This is not a normal year, of course. But that doesn’t mean you shouldn’t start mapping out your next Alaskan adventure now. In fact, with 663,000 square miles to cover, you can’t start soon enough. If it’s wildlife you’re after, this place will deliver like no other. The only question is, what do you want to see? Depending on your answer, here’s a list of where exactly to go. And even though it might be a while before you’re actually on your way, many of these destinations maintain webcams so you can enjoy a virtual sneak peak in the interim.
Spotting a grizzly in the wild can be both exhilarating and terrifying depending on the circumstances. Either way, coming across the massive mammal while hiking the backcountry will certainly elevate your heart rate. So make sure you are well-versed in bear safety protocol, always stay calm, and remember that unprovoked bear attacks are actually quite rare. Over the past decade only four people have been killed by an Alaskan brown bear.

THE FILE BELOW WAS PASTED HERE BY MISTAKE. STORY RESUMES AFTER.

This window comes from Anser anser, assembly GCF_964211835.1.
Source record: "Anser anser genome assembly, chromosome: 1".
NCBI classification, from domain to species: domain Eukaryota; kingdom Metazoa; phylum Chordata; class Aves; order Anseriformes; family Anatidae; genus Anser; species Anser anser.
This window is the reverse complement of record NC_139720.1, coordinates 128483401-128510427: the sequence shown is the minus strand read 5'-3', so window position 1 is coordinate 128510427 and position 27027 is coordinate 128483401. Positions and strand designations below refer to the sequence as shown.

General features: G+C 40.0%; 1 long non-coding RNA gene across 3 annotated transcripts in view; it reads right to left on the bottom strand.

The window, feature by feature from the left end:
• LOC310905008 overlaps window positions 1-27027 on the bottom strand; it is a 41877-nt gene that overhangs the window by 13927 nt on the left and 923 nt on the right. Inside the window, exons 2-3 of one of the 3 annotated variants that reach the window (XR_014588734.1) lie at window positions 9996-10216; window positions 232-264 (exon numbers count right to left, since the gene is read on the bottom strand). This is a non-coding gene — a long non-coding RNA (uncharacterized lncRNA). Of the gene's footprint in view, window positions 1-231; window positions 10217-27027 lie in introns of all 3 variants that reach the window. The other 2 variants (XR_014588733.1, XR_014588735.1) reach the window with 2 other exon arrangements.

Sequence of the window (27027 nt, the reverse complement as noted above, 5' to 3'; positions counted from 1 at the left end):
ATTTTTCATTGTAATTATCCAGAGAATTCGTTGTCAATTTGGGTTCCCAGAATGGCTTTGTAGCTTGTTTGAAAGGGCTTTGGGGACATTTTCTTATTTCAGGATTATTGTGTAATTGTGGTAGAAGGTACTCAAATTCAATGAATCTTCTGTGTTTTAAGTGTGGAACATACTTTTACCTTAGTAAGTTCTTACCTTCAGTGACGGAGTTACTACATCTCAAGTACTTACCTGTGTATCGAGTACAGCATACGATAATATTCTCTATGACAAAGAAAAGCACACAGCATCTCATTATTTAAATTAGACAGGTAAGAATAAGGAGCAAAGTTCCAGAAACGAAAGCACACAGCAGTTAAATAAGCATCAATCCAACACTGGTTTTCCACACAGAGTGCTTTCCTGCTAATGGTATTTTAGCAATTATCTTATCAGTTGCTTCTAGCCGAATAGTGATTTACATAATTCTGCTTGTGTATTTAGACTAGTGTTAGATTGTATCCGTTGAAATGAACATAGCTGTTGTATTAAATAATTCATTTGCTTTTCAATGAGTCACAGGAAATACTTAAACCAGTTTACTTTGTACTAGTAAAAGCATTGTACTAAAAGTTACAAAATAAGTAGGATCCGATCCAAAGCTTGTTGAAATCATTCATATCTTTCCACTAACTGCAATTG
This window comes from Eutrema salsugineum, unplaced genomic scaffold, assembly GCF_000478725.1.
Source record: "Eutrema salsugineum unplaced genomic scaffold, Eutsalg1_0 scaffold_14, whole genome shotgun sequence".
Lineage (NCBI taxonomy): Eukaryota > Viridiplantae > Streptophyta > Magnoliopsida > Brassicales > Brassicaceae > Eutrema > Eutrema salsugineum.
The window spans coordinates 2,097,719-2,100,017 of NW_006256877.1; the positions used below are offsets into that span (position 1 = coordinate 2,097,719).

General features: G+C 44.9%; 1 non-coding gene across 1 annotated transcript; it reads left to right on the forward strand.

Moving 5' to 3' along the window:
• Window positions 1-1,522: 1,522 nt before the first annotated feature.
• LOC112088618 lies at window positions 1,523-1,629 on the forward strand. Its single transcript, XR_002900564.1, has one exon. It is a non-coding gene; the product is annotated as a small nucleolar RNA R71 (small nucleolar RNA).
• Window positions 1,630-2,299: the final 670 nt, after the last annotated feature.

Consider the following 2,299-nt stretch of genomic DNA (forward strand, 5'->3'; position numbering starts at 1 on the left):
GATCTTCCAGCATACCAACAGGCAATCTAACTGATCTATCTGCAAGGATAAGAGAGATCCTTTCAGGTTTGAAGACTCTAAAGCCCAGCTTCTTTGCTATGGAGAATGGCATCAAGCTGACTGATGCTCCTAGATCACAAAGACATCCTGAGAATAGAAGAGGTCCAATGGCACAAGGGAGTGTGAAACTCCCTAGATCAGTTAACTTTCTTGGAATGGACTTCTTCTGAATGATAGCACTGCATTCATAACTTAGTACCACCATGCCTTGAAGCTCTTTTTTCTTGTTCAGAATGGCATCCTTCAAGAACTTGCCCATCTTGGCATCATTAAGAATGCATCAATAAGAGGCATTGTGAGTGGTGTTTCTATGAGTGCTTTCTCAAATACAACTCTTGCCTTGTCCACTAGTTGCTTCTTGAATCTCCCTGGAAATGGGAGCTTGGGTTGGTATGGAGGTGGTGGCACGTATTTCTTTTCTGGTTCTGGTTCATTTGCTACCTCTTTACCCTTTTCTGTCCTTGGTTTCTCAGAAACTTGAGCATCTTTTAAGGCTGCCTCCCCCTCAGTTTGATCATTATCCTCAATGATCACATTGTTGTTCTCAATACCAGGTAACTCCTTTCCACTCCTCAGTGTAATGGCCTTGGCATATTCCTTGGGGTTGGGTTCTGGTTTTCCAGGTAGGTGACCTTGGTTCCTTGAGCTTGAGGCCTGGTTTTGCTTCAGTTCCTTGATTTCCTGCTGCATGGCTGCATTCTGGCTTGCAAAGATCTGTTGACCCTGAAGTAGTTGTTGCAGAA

If you’re willing to meet them where they live, Brooks Fall in Katmai National Park and Preserve is where you need to be. Every July, like clockwork, hundreds of brown bears trek here to a narrow section of river, drawn by an exceptionally active salmon run. A viewing platform by the cascade allows visitors to see dozens of them at a time, lined up with mouths open as if they were at a Las Vegas buffet.
“Bears habituate to people and they are highly motivated to go to streams where the salmon are running,” explains Riley Woodford, information officer for Alaska’s Department of Fish and Game. “In July and August it is pretty much guaranteed that you’re going to find them in these places.”
Japhe, Brad. “How to See Whales, Bears, Eagles and More Incredible Wildlife in Alaska.” Travel + Leisure, 14 June 2020, www.travelandleisure.com/animals/how-to-see-whales-bears-eagles-wildlife-in-alaska.